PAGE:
Students are expected to attend all class sessions.  To paraphrase Woody Allen, about 85% of success in life is just showing up (!)  Each student is capable of unique and positive contributions to the course experience of everyone in the class; consequently, active participation by everyone is desired.  You are expected to come to class having read and thought about any assigned readings, to ask and/or answer relevant questions and offer relevant comments about those readings, and otherwise appropriately participate in classroom discussions and activities.  Also, I welcome your bringing to class any additional articles or pertinent materials…perhaps an internal memo or operating procedure from your company that might exemplify a best or worst practice…(?)  Never hesitate to ask a question --- others will be glad you asked.  Also, attendance is correlated positively with learning.  New information will be covered during each class meeting, and the progression of the course material is often cumulative in nature.  Consequently, regular attendance is in general critically essential to success in this course.  If you must absent yourself from class (e.g., illness, business requirement, etc.)  it is your responsibility to obtain information regarding material you missed.  

The purpose of homework is to reinforce classroom lectures and readings in the text, and to promote student confidence in the understanding of logistics engineering concepts and techniques.  A reasonably minimum amount of exercises in number and scope will be assigned to, in the instructor's opinion, accomplish those goals.  However, some students may find they need to do more than the assigned minimum exercises to adequately reinforce the course material.  Consult with the instructor if necessary.

Take responsibility for your own learning.

Like most other things in life,  the more you put into this course, the more you'll get out of it.  Take advantage of this short 8 weeks and learn as much as you can.  I'll endeavor to make the material as interesting for you as I can.

Keep up with the reading and homework assignments and avoid cramming for exams.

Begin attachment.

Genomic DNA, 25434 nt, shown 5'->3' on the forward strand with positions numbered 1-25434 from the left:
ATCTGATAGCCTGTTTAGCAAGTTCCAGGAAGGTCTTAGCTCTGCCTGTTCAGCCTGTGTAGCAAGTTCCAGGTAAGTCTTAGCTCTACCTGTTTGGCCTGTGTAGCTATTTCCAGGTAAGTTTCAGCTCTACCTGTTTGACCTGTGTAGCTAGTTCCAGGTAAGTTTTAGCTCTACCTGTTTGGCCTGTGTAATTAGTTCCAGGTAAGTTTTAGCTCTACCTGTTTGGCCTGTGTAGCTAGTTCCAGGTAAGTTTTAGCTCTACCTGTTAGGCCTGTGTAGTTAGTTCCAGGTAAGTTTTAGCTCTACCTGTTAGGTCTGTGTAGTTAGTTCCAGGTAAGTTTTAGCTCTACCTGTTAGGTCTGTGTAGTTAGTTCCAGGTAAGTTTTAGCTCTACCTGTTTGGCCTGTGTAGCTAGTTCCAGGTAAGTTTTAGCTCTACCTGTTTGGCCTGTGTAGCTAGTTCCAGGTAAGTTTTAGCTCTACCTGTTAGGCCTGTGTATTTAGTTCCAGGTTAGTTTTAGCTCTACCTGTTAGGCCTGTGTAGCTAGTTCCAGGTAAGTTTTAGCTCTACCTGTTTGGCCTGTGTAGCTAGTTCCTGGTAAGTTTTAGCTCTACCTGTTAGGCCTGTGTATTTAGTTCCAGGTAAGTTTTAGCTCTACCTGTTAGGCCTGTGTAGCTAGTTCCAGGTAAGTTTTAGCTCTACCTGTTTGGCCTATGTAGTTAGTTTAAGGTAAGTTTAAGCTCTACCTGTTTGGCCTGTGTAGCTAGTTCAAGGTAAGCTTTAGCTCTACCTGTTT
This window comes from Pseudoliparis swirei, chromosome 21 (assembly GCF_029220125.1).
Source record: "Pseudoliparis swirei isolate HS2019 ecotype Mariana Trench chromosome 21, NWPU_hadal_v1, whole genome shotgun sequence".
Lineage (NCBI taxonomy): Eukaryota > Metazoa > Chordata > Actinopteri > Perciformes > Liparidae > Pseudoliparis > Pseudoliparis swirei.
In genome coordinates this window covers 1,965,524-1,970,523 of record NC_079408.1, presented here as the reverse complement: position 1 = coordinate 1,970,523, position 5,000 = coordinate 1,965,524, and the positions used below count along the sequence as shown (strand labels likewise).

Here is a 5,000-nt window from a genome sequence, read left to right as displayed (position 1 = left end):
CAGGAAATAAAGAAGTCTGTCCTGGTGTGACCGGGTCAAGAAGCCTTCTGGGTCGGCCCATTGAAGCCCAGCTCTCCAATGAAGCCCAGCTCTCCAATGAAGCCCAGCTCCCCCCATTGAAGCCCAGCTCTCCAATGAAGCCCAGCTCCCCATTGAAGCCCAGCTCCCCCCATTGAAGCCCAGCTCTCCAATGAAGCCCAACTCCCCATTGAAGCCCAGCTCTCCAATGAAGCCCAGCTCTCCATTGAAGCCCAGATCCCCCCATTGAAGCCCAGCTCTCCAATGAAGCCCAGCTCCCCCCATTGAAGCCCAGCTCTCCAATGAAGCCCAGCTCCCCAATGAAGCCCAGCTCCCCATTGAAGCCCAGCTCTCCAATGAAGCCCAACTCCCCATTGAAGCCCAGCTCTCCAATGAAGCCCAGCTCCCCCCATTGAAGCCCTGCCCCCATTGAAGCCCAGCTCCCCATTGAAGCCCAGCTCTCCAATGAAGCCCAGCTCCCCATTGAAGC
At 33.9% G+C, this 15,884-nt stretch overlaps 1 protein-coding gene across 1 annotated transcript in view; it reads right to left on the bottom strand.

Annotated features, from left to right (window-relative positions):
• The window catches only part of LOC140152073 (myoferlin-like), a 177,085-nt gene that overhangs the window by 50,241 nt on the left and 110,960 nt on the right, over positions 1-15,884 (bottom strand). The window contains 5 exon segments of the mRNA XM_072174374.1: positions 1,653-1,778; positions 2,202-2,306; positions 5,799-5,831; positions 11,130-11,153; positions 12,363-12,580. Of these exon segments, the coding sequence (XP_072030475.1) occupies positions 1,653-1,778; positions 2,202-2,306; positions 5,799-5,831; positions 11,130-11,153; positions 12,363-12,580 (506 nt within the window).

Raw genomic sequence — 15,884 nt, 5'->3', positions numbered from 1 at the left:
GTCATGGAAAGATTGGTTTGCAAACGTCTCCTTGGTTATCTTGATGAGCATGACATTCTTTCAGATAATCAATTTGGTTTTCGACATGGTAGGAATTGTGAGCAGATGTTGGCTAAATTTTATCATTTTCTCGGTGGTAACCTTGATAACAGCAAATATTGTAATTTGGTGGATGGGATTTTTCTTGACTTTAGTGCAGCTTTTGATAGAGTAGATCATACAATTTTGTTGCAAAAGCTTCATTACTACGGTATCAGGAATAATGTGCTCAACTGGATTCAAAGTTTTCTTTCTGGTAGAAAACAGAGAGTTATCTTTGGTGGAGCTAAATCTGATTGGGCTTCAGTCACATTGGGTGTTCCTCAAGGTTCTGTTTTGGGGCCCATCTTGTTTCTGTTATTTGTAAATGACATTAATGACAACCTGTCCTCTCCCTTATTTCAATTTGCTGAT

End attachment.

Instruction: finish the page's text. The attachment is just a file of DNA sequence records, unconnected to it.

Attend class with a  focused  and positive attitude!  You are enrolled in an accelerated curriculum format --- completing a 3-credit course in just eight meetings.  To accomplish this, in addition to considerable independent study, our class meetings are from 5:30 - 10:30pm.  My assumption is that we're all professional adults who, by signing up for the class (me to teach and you to attend) agree to abide by the schedule.

Bring your textbook to all class sessions.

Please remember to be courteous to students and instructors in other classes.  When we take breaks,  please don't congregate/talk loudly in hallways where this can interfere with other classes in session. Please don't let the door slam when exiting/entering the classroom.
Use of computers or other electronic devices during class sessions for anything other than course activities as directed by the instructor is extremely rude and disruptive, and will not be tolerated.

Course Topic/Dates/Assignments:

1/15 The Role and Importance of Transportation   Chapters 1 and 2
1/22 Transportation Regulation and Public Policy    Chapter 3
        Transportation Costing and Pricing    Chapter 4 

1/29 Motor Carriers   Chapter 5 
        Railroads    Chapter 6

2/5   Airlines    Chapter 7
        Water Carriers and Pipelines    Chapter 8
2/12 Midterm Examination
        Transportation Risk Management  Chapter 9
        Global Transportation Planning    Chapter 10 

2/19 Global Transportation Execution  Chapter 11 
        Third Party Logistics  Chapter 12
2/26 Private Transportation and Fleet Management    Chapter 13
        Issues and Challenges of Global Supply Chains   Chapter 14  
       Course Synthesis and Concluding Remarks

3/5  Final Examination

Academic Honesty: